- But getting kids into the classroom is a whole other challenge. Nearly half of the more than 600,000 students in Los Angeles Unified — the largest school district in California and second-largest in the nation — have been chronically absent this school year, meaning they’ve missed at least 9% of the academic year, according to data obtained by the Los Angeles Times. That’s more than twice the pre-pandemic rate.
- And less than 1 in 10 of Los Angeles Unified students receive tutoring, which has been touted as a key way to recover from pandemic learning loss, the Times found.
- Parents are also struggling. Los Angeles Unified is preparing to roll out a “parent academy” to help caregivers learn how to better respond to their kids’ anger and anxiety, and other schools are offering parents personal coaches to help them navigate their own stresses.
- These issues are colliding in Sacramento City Unified School District, where campuses serving 40,000 students have been closed since last Wednesday due to an ongoing employee strike. Three mothers slept outside district headquarters on Wednesday night in an effort to pressure school officials to meet with union leadership and strike a deal on a new contract.
2. State funds programs to stop anti-Asian hate
For its youth mental health survey, the CDC also asked teens if they felt they had been treated badly or unfairly at school because of their race or ethnicity — and 64% of Asian American students said yes, the highest percentage of any racial group. The news came the same day the Newsom administration announced $14 million in grants to 80 organizations working to combat a pandemic surge in anti-Asian hate; millions more dollars will be made available in future rounds of funding. The administration said the money will help fund legal services, case management and mental health support for survivors and their families; violence prevention programs such as art and cultural work; senior safety and escort programs; and other initiatives.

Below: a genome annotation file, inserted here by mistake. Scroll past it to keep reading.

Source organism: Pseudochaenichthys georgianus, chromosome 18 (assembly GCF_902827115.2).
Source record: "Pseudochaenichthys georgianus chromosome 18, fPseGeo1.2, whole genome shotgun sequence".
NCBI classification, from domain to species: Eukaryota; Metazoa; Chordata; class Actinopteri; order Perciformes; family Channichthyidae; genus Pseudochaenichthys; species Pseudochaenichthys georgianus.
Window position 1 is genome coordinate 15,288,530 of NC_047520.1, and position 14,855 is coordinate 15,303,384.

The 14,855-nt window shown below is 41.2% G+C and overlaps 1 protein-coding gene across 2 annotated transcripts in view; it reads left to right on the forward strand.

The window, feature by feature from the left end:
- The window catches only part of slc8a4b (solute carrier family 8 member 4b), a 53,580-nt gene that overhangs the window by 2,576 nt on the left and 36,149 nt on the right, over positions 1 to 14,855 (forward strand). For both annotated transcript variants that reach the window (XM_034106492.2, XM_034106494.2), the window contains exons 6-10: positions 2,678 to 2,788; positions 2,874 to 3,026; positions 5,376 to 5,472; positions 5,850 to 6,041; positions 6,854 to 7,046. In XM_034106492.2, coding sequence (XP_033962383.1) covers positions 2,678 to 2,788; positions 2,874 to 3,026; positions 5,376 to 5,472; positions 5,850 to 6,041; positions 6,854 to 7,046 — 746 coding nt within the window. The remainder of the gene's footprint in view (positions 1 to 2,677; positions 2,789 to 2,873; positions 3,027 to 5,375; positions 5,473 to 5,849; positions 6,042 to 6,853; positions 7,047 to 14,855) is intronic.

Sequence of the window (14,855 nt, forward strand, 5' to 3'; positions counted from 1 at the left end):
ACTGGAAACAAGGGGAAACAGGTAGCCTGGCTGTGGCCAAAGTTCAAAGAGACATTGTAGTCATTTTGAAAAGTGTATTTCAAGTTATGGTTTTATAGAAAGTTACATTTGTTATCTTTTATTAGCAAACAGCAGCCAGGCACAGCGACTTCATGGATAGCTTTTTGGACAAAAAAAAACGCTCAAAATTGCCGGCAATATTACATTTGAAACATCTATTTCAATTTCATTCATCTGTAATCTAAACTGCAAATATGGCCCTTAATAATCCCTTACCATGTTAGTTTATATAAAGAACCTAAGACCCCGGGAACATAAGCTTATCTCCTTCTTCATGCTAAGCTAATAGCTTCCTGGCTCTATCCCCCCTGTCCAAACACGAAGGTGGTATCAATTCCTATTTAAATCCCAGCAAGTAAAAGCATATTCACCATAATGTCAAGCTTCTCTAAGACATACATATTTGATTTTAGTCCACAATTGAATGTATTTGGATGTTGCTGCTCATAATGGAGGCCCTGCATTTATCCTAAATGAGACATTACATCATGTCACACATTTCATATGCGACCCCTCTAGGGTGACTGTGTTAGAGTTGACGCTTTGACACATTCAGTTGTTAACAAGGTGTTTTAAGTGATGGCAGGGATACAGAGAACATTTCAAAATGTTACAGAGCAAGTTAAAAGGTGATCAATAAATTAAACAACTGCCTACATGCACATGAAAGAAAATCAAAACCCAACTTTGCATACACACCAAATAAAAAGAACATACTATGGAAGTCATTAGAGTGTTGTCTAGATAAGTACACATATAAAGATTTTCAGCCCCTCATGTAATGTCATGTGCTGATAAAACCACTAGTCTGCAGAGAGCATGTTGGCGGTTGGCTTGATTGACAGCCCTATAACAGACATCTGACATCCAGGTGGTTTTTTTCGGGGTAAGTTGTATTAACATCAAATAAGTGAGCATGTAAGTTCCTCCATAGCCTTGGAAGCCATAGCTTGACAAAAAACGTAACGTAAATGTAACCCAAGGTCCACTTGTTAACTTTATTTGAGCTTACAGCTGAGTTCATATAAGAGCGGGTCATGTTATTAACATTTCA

And on Monday, more than 100 members of IGNITE — a national organization devoted to young women’s political leadership — are set to gather at the state Capitol to advocate for two bills that aim to stop hate crimes against the Asian American and Pacific Islander community.